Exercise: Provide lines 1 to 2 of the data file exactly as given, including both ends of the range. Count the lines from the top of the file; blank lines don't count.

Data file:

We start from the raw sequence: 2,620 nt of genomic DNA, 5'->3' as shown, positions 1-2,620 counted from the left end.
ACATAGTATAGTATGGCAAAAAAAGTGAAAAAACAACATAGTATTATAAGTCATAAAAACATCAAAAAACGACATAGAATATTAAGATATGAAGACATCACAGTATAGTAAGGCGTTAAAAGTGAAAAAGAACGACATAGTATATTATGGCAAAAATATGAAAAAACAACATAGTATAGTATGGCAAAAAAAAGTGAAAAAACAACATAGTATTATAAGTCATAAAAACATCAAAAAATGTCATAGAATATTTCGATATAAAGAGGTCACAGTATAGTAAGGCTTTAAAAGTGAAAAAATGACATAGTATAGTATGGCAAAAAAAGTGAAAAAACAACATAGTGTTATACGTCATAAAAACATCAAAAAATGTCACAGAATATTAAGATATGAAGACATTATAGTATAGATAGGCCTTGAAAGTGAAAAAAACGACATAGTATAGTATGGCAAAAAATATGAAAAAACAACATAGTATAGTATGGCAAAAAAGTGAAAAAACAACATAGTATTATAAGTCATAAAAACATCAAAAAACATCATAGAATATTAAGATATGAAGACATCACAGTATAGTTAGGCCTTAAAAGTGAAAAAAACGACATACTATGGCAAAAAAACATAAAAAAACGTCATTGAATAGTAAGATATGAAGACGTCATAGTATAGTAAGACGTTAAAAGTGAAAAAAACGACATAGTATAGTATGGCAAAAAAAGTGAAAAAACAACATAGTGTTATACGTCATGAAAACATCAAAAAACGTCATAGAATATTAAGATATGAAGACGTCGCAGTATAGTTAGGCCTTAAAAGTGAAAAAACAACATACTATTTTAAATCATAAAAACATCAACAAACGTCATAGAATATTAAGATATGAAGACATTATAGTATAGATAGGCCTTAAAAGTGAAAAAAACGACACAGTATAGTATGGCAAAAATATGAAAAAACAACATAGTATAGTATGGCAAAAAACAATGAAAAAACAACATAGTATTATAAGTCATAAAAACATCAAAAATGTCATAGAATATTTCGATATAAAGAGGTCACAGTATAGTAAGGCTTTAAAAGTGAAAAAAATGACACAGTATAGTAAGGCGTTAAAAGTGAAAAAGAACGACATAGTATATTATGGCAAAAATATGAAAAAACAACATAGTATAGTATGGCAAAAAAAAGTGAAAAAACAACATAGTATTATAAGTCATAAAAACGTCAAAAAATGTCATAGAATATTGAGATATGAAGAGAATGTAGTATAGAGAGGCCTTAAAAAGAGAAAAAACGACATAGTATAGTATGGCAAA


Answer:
We start from the raw sequence: 2,620 nt of genomic DNA, 5'->3' as shown, positions 1-2,620 counted from the left end.
ACATAGTATAGTATGGCAAAAAAAGTGAAAAAACAACATAGTATTATAAGTCATAAAAACATCAAAAAACGACATAGAATATTAAGATATGAAGACATCACAGTATAGTAAGGCGTTAAAAGTGAAAAAGAACGACATAGTATATTATGGCAAAAATATGAAAAAACAACATAGTATAGTATGGCAAAAAAAAGTGAAAAAACAACATAGTATTATAAGTCATAAAAACATCAAAAAATGTCATAGAATATTTCGATATAAAGAGGTCACAGTATAGTAAGGCTTTAAAAGTGAAAAAATGACATAGTATAGTATGGCAAAAAAAGTGAAAAAACAACATAGTGTTATACGTCATAAAAACATCAAAAAATGTCACAGAATATTAAGATATGAAGACATTATAGTATAGATAGGCCTTGAAAGTGAAAAAAACGACATAGTATAGTATGGCAAAAAATATGAAAAAACAACATAGTATAGTATGGCAAAAAAGTGAAAAAACAACATAGTATTATAAGTCATAAAAACATCAAAAAACATCATAGAATATTAAGATATGAAGACATCACAGTATAGTTAGGCCTTAAAAGTGAAAAAAACGACATACTATGGCAAAAAAACATAAAAAAACGTCATTGAATAGTAAGATATGAAGACGTCATAGTATAGTAAGACGTTAAAAGTGAAAAAAACGACATAGTATAGTATGGCAAAAAAAGTGAAAAAACAACATAGTGTTATACGTCATGAAAACATCAAAAAACGTCATAGAATATTAAGATATGAAGACGTCGCAGTATAGTTAGGCCTTAAAAGTGAAAAAACAACATACTATTTTAAATCATAAAAACATCAACAAACGTCATAGAATATTAAGATATGAAGACATTATAGTATAGATAGGCCTTAAAAGTGAAAAAAACGACACAGTATAGTATGGCAAAAATATGAAAAAACAACATAGTATAGTATGGCAAAAAACAATGAAAAAACAACATAGTATTATAAGTCATAAAAACATCAAAAATGTCATAGAATATTTCGATATAAAGAGGTCACAGTATAGTAAGGCTTTAAAAGTGAAAAAAATGACACAGTATAGTAAGGCGTTAAAAGTGAAAAAGAACGACATAGTATATTATGGCAAAAATATGAAAAAACAACATAGTATAGTATGGCAAAAAAAAGTGAAAAAACAACATAGTATTATAAGTCATAAAAACGTCAAAAAATGTCATAGAATATTGAGATATGAAGAGAATGTAGTATAGAGAGGCCTTAAAAAGAGAAAAAACGACATAGTATAGTATGGCAAA